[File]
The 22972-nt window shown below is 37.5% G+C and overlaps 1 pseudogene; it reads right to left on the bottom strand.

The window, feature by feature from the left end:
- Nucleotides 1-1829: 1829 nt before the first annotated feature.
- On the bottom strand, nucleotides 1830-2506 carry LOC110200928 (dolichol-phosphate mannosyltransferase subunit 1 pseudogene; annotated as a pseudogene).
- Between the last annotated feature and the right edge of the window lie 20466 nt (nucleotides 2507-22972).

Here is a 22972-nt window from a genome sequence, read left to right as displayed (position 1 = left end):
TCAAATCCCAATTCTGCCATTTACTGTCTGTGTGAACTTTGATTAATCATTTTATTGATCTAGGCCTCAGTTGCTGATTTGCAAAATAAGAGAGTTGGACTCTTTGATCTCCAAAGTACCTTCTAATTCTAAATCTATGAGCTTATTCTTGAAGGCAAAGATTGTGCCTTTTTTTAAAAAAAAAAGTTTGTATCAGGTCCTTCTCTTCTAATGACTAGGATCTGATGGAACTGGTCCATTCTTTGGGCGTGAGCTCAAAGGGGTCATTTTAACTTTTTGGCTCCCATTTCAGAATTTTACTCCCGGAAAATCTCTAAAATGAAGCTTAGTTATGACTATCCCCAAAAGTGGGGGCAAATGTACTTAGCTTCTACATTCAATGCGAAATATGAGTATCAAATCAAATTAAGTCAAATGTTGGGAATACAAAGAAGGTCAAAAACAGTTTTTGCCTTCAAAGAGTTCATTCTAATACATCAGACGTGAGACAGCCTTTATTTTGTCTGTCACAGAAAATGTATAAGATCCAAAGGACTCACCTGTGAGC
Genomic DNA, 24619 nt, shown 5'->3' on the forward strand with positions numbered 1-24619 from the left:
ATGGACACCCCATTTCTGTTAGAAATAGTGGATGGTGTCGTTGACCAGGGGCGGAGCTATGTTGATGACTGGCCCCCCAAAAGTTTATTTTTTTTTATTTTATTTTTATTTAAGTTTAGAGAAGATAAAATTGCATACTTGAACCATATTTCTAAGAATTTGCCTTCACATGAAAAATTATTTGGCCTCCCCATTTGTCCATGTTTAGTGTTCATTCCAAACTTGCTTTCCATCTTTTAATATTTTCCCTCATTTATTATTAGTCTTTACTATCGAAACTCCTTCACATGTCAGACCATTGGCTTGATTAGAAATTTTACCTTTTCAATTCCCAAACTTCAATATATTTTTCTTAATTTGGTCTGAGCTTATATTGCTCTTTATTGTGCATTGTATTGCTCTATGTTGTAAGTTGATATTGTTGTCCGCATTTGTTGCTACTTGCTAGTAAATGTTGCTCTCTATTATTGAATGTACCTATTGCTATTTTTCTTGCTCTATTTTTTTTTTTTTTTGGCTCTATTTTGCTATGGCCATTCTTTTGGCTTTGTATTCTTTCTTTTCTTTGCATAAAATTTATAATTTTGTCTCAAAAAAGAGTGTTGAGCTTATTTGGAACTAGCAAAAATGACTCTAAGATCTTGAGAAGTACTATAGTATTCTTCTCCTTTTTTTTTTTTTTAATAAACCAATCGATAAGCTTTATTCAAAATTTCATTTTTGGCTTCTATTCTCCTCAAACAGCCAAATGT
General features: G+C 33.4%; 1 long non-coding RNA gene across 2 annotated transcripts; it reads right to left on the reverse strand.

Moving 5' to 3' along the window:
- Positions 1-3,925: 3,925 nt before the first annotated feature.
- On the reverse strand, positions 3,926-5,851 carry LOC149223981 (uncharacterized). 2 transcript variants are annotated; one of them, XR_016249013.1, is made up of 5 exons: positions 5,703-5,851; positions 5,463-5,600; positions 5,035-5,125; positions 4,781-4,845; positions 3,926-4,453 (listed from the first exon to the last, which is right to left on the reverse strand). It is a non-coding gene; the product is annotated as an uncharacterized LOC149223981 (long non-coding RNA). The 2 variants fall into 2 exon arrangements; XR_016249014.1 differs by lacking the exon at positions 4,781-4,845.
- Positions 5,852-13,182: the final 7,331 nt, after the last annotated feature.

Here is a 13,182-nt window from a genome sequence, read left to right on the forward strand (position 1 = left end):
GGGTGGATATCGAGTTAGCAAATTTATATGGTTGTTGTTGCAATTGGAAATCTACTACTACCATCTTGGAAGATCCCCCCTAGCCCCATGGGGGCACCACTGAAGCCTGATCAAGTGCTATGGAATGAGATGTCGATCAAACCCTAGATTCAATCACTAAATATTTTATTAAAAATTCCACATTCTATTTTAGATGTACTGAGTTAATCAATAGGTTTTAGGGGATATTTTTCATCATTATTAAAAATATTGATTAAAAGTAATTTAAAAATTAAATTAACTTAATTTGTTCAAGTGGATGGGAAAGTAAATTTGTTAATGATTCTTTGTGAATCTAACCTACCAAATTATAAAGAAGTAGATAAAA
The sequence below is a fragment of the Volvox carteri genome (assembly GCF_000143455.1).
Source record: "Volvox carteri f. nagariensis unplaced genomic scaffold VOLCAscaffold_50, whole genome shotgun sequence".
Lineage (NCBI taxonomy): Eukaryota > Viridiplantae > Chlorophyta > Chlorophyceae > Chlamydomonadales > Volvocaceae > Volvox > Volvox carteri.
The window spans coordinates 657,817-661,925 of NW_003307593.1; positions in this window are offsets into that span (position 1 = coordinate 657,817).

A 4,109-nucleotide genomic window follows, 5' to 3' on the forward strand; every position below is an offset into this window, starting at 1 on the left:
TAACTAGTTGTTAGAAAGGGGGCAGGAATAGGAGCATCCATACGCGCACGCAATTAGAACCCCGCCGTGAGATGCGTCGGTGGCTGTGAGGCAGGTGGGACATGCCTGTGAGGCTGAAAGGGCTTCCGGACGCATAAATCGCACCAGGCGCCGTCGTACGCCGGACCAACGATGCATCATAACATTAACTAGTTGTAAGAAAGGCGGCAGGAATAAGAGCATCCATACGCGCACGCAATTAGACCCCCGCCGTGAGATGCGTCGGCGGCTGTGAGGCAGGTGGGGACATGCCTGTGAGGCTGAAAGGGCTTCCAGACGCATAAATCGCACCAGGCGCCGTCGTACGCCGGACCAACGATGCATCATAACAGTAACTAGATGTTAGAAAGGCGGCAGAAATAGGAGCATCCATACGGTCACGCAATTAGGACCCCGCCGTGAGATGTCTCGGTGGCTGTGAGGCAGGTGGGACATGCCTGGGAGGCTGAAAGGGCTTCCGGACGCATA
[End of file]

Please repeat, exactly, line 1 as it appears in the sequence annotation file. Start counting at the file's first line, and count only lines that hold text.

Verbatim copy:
The 22972-nt window shown below is 37.5% G+C and overlaps 1 pseudogene; it reads right to left on the bottom strand.